These cookies are as close to immediate satisfaction as one can get in a cookie. They are a snap to mix together and bake up quickly. Even after they cool, they retain a slight chewy texture and there is a lot of chocolate and toffee goodness spread evenly apart. The dough stores well in the fridge for about a week so you can make fresh cookies when ever you get the urge. What more could one ask?

June 24, 2006

Stuffed Pattypan Squash


6 small pattypan squash
2 tablespoons olive oil
1 small onion, minced
1/2 cup dry bread crumbs or matzo meal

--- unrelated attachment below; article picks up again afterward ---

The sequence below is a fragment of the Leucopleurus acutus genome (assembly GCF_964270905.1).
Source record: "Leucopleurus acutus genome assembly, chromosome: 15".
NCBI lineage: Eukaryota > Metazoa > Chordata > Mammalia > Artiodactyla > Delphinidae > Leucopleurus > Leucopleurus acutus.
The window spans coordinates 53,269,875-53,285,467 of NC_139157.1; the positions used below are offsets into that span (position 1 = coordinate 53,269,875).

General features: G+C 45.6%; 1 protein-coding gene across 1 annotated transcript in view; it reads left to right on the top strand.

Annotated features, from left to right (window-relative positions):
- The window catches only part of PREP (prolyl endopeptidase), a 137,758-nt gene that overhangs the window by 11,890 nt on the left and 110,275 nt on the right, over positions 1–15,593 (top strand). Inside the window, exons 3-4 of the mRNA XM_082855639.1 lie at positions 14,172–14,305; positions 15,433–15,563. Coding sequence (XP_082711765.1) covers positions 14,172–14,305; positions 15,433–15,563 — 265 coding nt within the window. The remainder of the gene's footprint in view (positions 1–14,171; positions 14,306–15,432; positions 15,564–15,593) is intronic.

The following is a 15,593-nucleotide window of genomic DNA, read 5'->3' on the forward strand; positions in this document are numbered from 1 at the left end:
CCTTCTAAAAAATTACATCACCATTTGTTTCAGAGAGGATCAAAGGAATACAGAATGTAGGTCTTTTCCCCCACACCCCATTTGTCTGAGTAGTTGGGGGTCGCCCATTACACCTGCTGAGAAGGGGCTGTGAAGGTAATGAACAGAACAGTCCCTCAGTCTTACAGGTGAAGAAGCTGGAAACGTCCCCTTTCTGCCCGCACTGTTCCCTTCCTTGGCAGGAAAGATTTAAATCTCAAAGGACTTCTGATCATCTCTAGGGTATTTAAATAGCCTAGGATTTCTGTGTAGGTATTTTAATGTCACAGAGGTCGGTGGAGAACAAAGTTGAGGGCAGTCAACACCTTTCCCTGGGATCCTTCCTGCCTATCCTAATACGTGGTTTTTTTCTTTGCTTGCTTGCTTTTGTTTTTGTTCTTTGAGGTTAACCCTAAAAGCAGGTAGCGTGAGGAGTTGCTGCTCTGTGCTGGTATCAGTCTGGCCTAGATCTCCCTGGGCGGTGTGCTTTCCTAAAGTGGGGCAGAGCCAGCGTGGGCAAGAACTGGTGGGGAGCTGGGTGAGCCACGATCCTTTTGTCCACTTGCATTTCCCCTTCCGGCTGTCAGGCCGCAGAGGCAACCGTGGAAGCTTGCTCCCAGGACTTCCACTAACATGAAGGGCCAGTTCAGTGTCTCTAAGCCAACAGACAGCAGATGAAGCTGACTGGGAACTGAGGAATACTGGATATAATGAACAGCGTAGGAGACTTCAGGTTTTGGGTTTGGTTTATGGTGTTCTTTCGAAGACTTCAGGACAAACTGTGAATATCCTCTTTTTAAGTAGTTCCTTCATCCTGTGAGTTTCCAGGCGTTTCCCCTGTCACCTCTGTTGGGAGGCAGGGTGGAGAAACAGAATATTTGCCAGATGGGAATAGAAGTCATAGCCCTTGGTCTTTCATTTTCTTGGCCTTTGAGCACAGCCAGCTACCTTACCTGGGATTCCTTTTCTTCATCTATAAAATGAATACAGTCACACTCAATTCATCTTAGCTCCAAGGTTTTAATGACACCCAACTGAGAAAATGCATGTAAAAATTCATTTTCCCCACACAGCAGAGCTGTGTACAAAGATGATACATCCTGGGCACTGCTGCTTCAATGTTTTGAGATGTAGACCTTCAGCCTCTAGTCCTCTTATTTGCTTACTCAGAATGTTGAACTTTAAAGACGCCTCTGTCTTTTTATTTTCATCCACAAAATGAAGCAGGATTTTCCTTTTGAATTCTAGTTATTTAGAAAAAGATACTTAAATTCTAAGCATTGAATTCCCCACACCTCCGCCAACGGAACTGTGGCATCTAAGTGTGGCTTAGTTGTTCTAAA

1/4 cup grated Romano* cheese
2 tablespoons oregano
freshly ground black pepper


Preheat oven to 350. Lightly grease or spray one 8 inch square baking dish. Using a knife cut off the stem end of the squash. Insert a small spoon or melon baler and scoop out pulp, leaving a 3/8-inch deep shell. Reserve pulp. Bring 4 cups of salted water to a full boil. Add the squash shells and parboil 2 minutes. Remove and drain. Set aside. Mince pulp. In a skillet, heat oil over medium-high heat. Saute the onion and chopped squash until tender, about 5 minutes, stirring occasionally. Remove from the heat and in a small bowl, combine with the cheese, bread crumbs, oregano and salt and pepper to taste. Use a small spoon to fill the shells completely. Place in prepared baking dish. Bake about 15 - 20 minutes, or until heated through.
*Parmesan would make an excellent substitute for Romano.

My thoughts: